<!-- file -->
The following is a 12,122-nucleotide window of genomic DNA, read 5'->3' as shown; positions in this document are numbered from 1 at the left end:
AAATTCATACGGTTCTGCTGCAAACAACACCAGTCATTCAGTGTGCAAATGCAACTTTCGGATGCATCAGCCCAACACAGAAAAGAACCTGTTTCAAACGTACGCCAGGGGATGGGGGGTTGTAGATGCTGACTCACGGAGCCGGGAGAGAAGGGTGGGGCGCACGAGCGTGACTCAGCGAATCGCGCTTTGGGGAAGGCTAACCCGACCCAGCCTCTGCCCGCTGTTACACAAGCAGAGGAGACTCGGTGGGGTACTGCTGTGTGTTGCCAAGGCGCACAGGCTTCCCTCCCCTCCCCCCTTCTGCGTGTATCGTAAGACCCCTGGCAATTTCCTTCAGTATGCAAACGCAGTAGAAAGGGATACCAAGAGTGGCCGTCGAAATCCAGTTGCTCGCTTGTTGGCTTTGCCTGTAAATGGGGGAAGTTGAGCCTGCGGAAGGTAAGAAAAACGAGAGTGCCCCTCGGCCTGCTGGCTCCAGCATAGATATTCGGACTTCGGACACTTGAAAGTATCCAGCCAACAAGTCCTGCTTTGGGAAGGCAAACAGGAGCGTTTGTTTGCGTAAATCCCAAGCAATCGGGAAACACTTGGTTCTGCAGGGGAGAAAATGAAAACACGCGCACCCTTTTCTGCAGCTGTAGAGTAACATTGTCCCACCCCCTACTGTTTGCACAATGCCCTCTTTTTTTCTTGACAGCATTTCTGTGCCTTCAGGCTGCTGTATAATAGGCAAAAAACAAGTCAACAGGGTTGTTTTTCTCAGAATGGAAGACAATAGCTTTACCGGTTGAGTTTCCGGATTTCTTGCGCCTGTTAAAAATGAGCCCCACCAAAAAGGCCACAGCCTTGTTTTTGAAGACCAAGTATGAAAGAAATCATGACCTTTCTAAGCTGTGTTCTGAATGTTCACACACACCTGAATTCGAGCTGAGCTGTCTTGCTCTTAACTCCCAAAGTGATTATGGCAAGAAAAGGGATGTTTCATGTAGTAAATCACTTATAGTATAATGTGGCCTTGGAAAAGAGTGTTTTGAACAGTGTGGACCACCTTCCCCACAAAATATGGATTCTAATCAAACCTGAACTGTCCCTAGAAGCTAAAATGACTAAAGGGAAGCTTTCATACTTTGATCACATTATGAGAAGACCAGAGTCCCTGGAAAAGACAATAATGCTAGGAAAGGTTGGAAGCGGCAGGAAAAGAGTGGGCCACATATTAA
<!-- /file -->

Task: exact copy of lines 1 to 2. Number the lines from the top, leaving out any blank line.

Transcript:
The following is a 12,122-nucleotide window of genomic DNA, read 5'->3' as shown; positions in this document are numbered from 1 at the left end:
AAATTCATACGGTTCTGCTGCAAACAACACCAGTCATTCAGTGTGCAAATGCAACTTTCGGATGCATCAGCCCAACACAGAAAAGAACCTGTTTCAAACGTACGCCAGGGGATGGGGGGTTGTAGATGCTGACTCACGGAGCCGGGAGAGAAGGGTGGGGCGCACGAGCGTGACTCAGCGAATCGCGCTTTGGGGAAGGCTAACCCGACCCAGCCTCTGCCCGCTGTTACACAAGCAGAGGAGACTCGGTGGGGTACTGCTGTGTGTTGCCAAGGCGCACAGGCTTCCCTCCCCTCCCCCCTTCTGCGTGTATCGTAAGACCCCTGGCAATTTCCTTCAGTATGCAAACGCAGTAGAAAGGGATACCAAGAGTGGCCGTCGAAATCCAGTTGCTCGCTTGTTGGCTTTGCCTGTAAATGGGGGAAGTTGAGCCTGCGGAAGGTAAGAAAAACGAGAGTGCCCCTCGGCCTGCTGGCTCCAGCATAGATATTCGGACTTCGGACACTTGAAAGTATCCAGCCAACAAGTCCTGCTTTGGGAAGGCAAACAGGAGCGTTTGTTTGCGTAAATCCCAAGCAATCGGGAAACACTTGGTTCTGCAGGGGAGAAAATGAAAACACGCGCACCCTTTTCTGCAGCTGTAGAGTAACATTGTCCCACCCCCTACTGTTTGCACAATGCCCTCTTTTTTTCTTGACAGCATTTCTGTGCCTTCAGGCTGCTGTATAATAGGCAAAAAACAAGTCAACAGGGTTGTTTTTCTCAGAATGGAAGACAATAGCTTTACCGGTTGAGTTTCCGGATTTCTTGCGCCTGTTAAAAATGAGCCCCACCAAAAAGGCCACAGCCTTGTTTTTGAAGACCAAGTATGAAAGAAATCATGACCTTTCTAAGCTGTGTTCTGAATGTTCACACACACCTGAATTCGAGCTGAGCTGTCTTGCTCTTAACTCCCAAAGTGATTATGGCAAGAAAAGGGATGTTTCATGTAGTAAATCACTTATAGTATAATGTGGCCTTGGAAAAGAGTGTTTTGAACAGTGTGGACCACCTTCCCCACAAAATATGGATTCTAATCAAACCTGAACTGTCCCTAGAAGCTAAAATGACTAAAGGGAAGCTTTCATACTTTGATCACATTATGAGAAGACCAGAGTCCCTGGAAAAGACAATAATGCTAGGAAAGGTTGGAAGCGGCAGGAAAAGAGTGGGCCACATATTAA